A Wiki about biochemical individuality


See Also


Ge Gene locus - GYPC Alleles Introduction

The antigens for the Gerbich blood group system reside on Glycophorin C (GPC) or Glycophorin D (GPD) glycoproteins. Both proteins are encoded by the same gene but arise through an alternative use of two AUG initiator codons, at positions 1 and 66 of the mRNA sequence. Thus GPD is identical to GPC except it lacks the first 21 amino terminal residues of GPC. Their sizes are 32kDa and 23 kDa respectively. Both proteins are expressed on the erythocyte surface.

The genes

Both, GPC and GPD glycophorins are type 1 membrane glycoproteins. GPC is similar to the GPA family of proteins in its diposition across the membrane and the glycosylation pattern. Its extracellular domain is heavily glycosylated and it contains a single N-linked complex unit and several O-linked glycans. GPD lacks the former unit and contains fewer O-linked units. The GYPC gene spans 13.5 kb and is organized in 4 exons, the first three encoding the extracellular domain and the 4th, the transmembrane and cytoplasmic domains. The gene contains two identical repeats 3.4 kb in length, most likely resulting from a duplication of an ancestral domain. Rearrangements within the repeated domains may be responsible for altered foms of the gene (Colinet al.).

The Gerbich blood group system is characterized by three high incidence antigens, Ge2,Ge3, Ge4, whose absence may result in absence or reduced expression of GPC and GPD, resulting in Ge negative phenotype and four rare antigens.

Function of proteins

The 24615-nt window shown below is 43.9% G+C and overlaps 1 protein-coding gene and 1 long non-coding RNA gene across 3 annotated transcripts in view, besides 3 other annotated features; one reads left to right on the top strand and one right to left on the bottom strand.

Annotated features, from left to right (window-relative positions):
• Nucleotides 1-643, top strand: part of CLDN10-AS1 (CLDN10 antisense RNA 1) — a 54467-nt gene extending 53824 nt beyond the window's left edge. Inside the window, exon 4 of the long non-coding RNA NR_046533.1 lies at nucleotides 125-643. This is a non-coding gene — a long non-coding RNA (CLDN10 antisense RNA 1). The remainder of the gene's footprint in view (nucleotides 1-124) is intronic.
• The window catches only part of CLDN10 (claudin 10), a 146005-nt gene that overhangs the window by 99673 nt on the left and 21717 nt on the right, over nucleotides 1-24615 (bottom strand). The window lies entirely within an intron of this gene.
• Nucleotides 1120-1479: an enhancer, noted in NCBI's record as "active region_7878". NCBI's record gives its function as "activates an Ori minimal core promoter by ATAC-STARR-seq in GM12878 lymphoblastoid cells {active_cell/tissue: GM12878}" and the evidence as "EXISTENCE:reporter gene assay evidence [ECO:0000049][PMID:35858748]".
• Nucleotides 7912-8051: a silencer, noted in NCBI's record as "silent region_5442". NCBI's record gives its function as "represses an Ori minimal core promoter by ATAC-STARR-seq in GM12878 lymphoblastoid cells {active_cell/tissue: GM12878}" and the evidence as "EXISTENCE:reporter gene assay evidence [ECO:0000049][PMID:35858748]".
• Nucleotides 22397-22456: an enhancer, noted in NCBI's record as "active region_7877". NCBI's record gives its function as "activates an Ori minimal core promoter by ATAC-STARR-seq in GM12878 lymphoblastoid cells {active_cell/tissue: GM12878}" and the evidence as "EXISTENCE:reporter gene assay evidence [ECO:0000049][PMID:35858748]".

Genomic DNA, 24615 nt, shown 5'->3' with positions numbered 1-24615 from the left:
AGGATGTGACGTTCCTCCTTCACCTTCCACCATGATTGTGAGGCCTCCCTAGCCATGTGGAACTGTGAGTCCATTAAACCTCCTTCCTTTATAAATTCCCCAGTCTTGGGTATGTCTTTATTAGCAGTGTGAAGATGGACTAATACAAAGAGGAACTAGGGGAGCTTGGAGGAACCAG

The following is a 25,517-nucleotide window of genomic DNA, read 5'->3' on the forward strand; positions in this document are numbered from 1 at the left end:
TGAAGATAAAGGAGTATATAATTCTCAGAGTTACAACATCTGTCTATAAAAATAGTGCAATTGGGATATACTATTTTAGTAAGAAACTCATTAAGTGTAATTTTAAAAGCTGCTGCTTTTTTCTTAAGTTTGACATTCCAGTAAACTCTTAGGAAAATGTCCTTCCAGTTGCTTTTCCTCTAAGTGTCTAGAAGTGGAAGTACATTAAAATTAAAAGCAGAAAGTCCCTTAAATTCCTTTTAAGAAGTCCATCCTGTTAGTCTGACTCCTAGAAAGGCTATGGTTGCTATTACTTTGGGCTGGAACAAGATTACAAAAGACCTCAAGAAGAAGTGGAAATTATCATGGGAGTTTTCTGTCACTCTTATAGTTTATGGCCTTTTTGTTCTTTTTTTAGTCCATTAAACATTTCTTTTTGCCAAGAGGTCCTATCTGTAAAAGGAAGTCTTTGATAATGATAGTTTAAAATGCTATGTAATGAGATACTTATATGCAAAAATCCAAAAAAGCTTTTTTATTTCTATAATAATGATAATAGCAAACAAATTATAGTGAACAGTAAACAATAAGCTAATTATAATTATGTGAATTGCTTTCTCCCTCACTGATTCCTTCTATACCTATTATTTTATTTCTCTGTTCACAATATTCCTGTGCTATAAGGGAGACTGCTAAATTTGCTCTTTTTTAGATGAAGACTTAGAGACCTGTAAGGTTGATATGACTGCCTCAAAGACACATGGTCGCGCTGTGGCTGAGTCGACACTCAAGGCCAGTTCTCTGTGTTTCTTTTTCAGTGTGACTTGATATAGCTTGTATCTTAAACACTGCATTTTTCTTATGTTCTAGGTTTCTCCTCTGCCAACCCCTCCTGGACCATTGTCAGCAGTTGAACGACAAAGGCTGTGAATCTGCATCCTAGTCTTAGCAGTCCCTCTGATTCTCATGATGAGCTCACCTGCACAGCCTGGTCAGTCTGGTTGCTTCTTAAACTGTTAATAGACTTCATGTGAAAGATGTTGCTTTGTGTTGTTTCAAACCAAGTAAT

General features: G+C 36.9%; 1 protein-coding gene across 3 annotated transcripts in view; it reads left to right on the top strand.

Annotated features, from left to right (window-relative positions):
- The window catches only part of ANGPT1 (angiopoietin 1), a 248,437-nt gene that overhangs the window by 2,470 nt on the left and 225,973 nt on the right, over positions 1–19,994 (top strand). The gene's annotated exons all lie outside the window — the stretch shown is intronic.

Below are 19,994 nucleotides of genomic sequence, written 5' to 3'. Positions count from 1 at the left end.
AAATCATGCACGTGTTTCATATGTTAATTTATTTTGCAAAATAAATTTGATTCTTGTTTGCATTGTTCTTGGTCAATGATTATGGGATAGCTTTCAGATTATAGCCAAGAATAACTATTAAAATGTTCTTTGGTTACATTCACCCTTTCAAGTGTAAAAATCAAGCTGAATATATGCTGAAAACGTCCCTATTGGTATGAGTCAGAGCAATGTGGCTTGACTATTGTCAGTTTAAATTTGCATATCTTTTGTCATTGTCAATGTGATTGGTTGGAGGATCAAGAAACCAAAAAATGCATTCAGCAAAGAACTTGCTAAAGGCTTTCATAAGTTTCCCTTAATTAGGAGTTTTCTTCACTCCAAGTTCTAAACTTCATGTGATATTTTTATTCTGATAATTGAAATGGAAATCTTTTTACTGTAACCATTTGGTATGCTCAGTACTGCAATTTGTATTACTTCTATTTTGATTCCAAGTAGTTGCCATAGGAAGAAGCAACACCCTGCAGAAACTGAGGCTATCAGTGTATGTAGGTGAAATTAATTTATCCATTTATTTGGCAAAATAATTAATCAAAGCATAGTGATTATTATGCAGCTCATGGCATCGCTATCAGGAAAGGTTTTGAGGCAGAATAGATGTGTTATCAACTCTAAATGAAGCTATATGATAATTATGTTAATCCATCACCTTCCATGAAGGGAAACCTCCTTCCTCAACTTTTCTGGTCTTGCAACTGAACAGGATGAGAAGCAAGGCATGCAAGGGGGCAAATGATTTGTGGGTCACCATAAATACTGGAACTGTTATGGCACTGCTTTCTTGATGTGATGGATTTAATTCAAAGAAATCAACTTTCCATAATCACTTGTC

GPC and GPD play a role in maintenance of red cell integrity via interaction with protein 4.1. Glycans contribute to the negative charge of the red cell surface. GPC can participate in the invasion of the red cell by Plasmodium falciparum, serving asthe receptor for its PfEBP-2 (EBA-140) binding ligand (Loboet al., 2003, Maieret al., 2003).

Tissue distribution

Expressed in erythroid tissues and a wide variety of other tissues including fetal liver and renal endothelium; also, expressed in non-erythroid cell lines.

Disease association

Through interactions with membrane skeleton proteins, GPC or GPD may play a role in maintenance of erythrocyte membrane shape and deformability, and in some cases (for example the Leach phenotype but not Yus) their absence may result in elliptocytosis or an abnormal shape of the red cell. Also, reduction of GPC and GPD in protein 4.1-deficient red cells can be associated with hereditary elliptocytosis. Both, GPC and GBD serve as red cell receptors for influenza A and B and are putative receptors for the merozoites of Plasmodium falciparum (Pasvolet al., 1984).

About the alleles

The Gerbich blood group system is characterized by three high incidence antigens. Among variant alleles, those exhibiting Ge-2, Ge-3, Ge-4 phenotypes, are defined by failure in expression of "normal" GPC and GPD at the erythrocyte surface; they result in Ge deficient phenotypes, referred to as "Yus","Ge" or/and "Leach." Erythrocytes from individuals exhibiting those phenotypes show the presence of sialoglycoproteins related immunologically to GPC and GPD, that may be altered forms of the parent molecules resulting from gene rearrangments. The other rare alleles result from mutations.

In the list of alleles of GYPC and GYPD, the sequence with acc. no. M36284 is taken as reference.


The Gerbich blood group system depends upon two allelomorphs, Gea and the amorph Ge. Nearly all persons outside New Guinea are homozygous for Gea, but in New Guinea, and especially in the ancient inland populations, the Ge gene has a substantial frequency of up to as much as 8o per cent. Locally therefore it is an important marker gene.(1)



  • This article is licensed under the GNU Free Documentation License. Sections excerpted from Blood Group Antigen Gene Mutation Database. See: Blumenfeld OO, Patnaik SK. Allelic genes of blood group antigens: a source of human mutations and cSNPs documented in the Blood Group Antigen Gene Mutation Database. Human Mutation. 2004 Jan; 23(1):8-16. PubMed ID: 14695527


1. Mourant, AE. Blood Relations, Blood Groups and Anthropology. Oxford University Press, Oxford, UK 1983.